Self-branded New York attorney is accused of stealing millions from his clients
By Kate Northrop
The self-titled "Lottery Lawyer" attorney who advised dozens of significant jackpot winners across the country is now being charged by New York federal prosecutors for stealing millions of dollars from his clients.
Jason "Jay" Kurland has been charged with conspiracy, wire fraud, and money laundering in an indictment revealed today.
Prosecutors are estimating that Kurland stole more than $80 million from his clients throughout his long-running scheme. One of his victims won the record-breaking $1.5 billion Mega Millions lottery jackpot in 2018, the second-largest jackpot to-date and the largest payout to a single player ever. Another winner he stole from won a $245 million Powerball jackpot in 2018. The cumulative winnings of all his victims over time amounts to about $3 billion.
Kurland has represented players from every corner of the nation, even appearing on national television to offer advice to lottery players everywhere.
"The biggest mistake people make is doing it on their own," he said of winning a big prize in 2019. "All the horror stories you hear is when people do it on their own."
An ironic statement, given the context.
According to prosecutors, Kurland advised the lottery winners to invest in entities managed by co-conspirators, which included former securities broker Frank Smookler, Christopher Chierchio, who is supposedly a big-name player in a Genovese crime family, and Frankie Russo.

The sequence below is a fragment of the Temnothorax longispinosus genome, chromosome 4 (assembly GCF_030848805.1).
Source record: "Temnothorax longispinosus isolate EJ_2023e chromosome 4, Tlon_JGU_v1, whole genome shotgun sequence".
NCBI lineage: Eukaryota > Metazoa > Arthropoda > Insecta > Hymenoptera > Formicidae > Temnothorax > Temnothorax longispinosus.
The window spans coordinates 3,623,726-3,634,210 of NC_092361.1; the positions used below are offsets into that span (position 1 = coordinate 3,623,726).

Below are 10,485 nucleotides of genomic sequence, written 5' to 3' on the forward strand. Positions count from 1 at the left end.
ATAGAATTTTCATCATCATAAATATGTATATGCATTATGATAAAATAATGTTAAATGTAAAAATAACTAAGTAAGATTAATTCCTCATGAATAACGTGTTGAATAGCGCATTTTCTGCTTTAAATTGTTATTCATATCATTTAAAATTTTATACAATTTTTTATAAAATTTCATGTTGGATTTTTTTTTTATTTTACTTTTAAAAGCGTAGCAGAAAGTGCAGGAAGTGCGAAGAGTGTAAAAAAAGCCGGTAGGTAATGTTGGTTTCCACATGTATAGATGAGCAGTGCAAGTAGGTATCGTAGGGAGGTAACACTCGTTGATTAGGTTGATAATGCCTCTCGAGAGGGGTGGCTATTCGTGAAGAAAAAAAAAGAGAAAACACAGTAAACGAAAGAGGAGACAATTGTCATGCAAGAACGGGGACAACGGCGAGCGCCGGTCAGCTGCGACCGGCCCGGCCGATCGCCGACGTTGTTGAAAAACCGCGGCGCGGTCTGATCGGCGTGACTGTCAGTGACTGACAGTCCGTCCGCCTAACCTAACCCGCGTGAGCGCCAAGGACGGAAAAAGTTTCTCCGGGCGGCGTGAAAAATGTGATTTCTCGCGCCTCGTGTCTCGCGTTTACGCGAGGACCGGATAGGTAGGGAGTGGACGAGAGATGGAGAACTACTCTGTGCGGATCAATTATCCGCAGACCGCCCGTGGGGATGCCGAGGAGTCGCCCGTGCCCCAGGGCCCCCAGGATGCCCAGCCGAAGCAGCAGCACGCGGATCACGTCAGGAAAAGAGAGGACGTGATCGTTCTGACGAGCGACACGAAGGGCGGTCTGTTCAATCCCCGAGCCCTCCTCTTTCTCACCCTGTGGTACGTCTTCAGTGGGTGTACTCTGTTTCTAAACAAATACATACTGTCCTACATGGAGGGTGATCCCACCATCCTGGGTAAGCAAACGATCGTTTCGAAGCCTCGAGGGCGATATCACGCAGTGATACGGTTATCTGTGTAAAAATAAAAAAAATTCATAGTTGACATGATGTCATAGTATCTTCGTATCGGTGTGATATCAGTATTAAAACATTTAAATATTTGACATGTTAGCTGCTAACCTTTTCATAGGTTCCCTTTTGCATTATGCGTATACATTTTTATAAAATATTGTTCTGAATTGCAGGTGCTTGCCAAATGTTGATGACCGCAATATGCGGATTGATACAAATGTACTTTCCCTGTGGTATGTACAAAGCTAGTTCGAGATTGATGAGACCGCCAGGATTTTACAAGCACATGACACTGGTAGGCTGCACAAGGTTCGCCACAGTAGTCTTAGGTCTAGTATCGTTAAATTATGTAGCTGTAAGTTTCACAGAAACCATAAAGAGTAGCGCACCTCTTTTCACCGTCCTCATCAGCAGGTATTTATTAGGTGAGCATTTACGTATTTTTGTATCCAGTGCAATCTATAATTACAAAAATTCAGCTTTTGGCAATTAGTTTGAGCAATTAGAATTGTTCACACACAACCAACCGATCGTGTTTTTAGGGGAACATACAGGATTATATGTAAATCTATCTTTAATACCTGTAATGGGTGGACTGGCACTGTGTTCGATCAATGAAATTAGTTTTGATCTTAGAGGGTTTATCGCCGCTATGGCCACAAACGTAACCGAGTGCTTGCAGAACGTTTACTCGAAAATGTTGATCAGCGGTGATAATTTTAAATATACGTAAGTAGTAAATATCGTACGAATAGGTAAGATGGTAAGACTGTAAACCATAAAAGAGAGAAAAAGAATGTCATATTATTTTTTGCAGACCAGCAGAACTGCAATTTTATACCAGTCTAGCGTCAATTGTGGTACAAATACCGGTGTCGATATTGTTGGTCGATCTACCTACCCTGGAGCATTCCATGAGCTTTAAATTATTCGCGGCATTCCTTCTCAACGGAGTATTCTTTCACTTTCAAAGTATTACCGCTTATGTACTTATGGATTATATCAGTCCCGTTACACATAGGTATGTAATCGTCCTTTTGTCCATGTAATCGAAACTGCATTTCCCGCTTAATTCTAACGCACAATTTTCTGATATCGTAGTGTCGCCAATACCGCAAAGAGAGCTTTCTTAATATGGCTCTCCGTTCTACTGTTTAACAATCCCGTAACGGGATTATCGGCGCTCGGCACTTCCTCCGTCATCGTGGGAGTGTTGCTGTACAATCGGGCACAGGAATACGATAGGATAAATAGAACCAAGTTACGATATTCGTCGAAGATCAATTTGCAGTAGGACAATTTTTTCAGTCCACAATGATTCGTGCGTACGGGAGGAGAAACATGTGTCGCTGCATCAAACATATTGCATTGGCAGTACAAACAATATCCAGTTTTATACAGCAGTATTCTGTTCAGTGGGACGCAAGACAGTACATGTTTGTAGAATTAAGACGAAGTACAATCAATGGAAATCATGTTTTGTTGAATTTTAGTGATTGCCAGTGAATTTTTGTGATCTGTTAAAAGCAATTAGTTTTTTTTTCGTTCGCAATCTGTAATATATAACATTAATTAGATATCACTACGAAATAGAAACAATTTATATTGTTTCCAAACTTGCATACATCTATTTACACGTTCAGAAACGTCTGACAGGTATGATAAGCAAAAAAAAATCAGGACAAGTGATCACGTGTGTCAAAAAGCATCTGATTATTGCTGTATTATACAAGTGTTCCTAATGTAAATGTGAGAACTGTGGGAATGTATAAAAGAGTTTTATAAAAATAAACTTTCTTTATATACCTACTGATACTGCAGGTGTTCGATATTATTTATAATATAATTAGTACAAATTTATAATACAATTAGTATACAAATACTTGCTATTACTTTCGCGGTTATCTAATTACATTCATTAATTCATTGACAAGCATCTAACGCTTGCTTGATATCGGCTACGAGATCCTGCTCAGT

Gerald J. McMahon, Chierchio's defense attorney, dismissed these accusations as fraudulent charges and claimed that his client was not involved in organized crime.
"If he were not Italian, there would be no accusation of this nature," he stated.
For pushing jackpot winners to invest in the co-conspirators' entities, Kurland was allegedly rewarded some of the cash. On the other end, Smookler, Chierchio, and Russo siphoned money from the investments.
Prosecutors described the schemers' lavish lifestyles in court documents, saying that they "profited handsomely" from their crimes and enjoyed the luxuries of "flying private jets, taking exotic vacations, buying boats, paying country club dues and even 'wrapping' luxury cars."
"Lottery winners can't believe their luck when they win millions of dollars, and the men we arrested this morning allegedly used that euphoric feeling to their advantage," FBI Assistant Director-in-Charge William Sweeney said. "The FBI New York discovered how these victims were persuaded to put large chunks of their cash into investments that benefited the defendants. Rather than try their luck at the lottery, these men resorted to defrauding the victims to get rich, but their gamble didn't pay off."
Thanks to Raven62 for the tip.